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current selection is Intervention and Referral
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Office of the Assistant Secretary for Policy
Drug-Free Workplace Advisor
Supervisor Training

Intervention and Referral

Most supervisors have received strong messages not to involve themselves in the personal lives of employees. But since some of these problems affect all aspects of an employee's life, and people can't park their problems at the door, the problems accompany them into the workplace. When alcohol or drug use impact job performance, it becomes a supervisory concern. In fact, off-the-job behavior, such as the use of alcohol and other drugs, can have serious consequences for all of us in the workplace. Employees whose performance fails to meet expectations may have a serious personal problem that is impairing their performance. Perhaps it's a marital problem or financial trouble, or it could be signs of a developing alcohol or drug problem.

Knowing that you have a troubled employee is often easy. The employee has the skills to do the job, has even performed well in the past, and now is having problems on the job. You may find that your supervisory interventions don't bring about sustained improvement and you are running out of ideas.

Supervisors usually go through several phases when faced with an employee whose performance is declining as described below.

  • Uncertainty and denial. The employee may give excuses to explain away the problems, such as sick kids, family emergencies and car trouble. You have the natural and hopeful feeling that things will probably straighten themselves out. You may even have a "heart-to-heart" discussion with the employee at this point.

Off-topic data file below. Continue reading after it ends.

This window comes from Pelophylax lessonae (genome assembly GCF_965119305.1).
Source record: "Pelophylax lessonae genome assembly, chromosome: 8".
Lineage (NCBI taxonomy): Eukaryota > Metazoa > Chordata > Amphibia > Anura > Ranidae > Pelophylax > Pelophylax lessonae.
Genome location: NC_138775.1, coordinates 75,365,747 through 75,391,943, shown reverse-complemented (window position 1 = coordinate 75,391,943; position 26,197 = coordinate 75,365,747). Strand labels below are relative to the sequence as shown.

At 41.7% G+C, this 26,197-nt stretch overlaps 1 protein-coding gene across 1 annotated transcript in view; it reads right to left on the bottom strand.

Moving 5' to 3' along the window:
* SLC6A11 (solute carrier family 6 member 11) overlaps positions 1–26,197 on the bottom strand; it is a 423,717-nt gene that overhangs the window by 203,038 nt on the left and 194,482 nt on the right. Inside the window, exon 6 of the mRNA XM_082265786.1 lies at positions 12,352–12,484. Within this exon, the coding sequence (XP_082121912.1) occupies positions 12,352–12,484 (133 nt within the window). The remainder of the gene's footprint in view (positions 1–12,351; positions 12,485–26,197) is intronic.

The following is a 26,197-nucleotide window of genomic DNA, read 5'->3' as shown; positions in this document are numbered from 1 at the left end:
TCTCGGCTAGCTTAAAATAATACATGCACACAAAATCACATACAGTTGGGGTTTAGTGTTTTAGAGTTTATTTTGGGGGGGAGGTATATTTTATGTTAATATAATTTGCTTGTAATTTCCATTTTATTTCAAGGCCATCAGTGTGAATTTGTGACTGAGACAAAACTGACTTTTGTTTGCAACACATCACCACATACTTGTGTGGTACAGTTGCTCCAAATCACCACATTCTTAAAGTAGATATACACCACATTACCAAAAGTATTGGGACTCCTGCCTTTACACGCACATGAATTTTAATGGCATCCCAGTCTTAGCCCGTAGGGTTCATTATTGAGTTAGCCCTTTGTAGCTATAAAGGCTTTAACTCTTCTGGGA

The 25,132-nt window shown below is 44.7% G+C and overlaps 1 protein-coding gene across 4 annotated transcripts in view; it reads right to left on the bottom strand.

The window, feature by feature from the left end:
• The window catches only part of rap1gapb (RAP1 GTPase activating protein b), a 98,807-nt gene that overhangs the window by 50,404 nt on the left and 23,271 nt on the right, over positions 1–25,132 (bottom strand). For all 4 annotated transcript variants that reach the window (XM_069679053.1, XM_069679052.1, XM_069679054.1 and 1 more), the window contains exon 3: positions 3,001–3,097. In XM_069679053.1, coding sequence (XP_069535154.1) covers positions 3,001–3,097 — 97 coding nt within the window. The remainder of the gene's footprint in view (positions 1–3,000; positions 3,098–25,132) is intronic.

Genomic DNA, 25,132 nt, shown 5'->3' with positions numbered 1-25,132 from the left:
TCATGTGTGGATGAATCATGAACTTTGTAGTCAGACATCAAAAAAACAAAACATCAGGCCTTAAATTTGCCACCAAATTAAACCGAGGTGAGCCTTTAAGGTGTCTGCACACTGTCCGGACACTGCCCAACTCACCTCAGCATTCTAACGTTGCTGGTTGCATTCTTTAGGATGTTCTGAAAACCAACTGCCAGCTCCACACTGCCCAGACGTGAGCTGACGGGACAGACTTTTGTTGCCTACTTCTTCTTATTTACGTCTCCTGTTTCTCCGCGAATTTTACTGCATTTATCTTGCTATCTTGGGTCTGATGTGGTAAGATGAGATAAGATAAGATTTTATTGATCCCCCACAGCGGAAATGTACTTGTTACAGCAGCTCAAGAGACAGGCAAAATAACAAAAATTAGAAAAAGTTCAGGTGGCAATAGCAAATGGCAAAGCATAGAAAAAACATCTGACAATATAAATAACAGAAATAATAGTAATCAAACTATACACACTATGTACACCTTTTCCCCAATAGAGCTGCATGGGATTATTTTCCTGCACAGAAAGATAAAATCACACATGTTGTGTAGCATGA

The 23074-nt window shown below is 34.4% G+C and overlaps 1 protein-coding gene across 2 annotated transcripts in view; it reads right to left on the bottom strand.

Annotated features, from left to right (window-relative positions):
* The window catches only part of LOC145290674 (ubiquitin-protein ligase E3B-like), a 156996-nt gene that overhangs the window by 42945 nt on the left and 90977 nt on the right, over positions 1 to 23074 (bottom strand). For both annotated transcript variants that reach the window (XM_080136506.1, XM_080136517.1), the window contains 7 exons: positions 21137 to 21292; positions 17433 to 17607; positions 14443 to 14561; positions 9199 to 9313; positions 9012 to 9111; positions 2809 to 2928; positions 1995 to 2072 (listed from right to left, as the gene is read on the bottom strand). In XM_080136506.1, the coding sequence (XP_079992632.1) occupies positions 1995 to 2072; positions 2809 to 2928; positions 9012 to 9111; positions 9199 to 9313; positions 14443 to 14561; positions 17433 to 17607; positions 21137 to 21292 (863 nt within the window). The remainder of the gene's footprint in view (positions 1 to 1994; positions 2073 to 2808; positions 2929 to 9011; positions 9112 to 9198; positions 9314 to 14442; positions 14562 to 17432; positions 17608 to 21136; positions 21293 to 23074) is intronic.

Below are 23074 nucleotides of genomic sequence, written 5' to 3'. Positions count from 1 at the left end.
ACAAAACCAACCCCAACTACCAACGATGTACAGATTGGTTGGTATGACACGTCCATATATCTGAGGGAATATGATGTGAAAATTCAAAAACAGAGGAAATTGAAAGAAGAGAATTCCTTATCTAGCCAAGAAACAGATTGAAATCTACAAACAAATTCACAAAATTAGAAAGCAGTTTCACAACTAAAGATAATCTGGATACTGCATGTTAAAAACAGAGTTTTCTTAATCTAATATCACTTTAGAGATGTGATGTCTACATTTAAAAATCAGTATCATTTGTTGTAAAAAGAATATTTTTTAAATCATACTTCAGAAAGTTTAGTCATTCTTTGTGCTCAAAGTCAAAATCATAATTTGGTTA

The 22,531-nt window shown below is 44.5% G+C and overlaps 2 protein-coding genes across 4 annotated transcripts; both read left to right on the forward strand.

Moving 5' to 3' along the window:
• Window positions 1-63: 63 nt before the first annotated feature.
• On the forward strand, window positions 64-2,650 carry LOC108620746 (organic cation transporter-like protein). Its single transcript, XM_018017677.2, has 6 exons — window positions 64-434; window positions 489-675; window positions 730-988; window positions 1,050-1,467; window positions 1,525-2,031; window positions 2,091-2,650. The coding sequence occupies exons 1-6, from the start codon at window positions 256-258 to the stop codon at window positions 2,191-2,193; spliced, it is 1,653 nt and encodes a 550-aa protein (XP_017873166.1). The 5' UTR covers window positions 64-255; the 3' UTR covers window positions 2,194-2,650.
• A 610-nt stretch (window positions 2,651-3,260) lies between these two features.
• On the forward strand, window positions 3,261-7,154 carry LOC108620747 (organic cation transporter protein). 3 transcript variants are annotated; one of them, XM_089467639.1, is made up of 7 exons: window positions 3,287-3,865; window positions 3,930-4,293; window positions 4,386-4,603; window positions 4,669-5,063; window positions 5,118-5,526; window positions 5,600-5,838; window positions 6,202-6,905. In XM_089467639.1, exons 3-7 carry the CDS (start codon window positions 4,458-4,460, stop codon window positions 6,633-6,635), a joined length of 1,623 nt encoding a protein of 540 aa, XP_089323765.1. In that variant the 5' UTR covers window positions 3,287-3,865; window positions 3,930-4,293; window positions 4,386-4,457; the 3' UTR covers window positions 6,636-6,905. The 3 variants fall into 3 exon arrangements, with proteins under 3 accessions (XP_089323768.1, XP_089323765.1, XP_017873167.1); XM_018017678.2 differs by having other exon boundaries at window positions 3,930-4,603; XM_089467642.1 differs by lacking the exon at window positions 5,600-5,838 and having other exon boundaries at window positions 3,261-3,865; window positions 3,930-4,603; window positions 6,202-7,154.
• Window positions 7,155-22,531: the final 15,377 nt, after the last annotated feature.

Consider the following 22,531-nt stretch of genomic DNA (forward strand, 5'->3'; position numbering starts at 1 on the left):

• Anger, frustration and exasperation. As the problems continue and worsen you move into the next phase, characterized by anger, frustration and exasperation. There are broken promises from the employee, and you find that it takes more time to double check and monitor the employee's performance. You begin to suspect that the employee is lying and just giving more excuses.
  • Self-doubt and guilt. Next, you may go through a phase when you question your own ability as a manager. You may experience some guilt about bending the rules for the employee or because you finally blew up at the employee.
  • Recognition. This is the phase when you recognize that normal efforts have not corrected the problem or motivated the employee. Hopefully, this recognition then leads to documentation, constructive confrontation and a referral to the EAP or other assistance.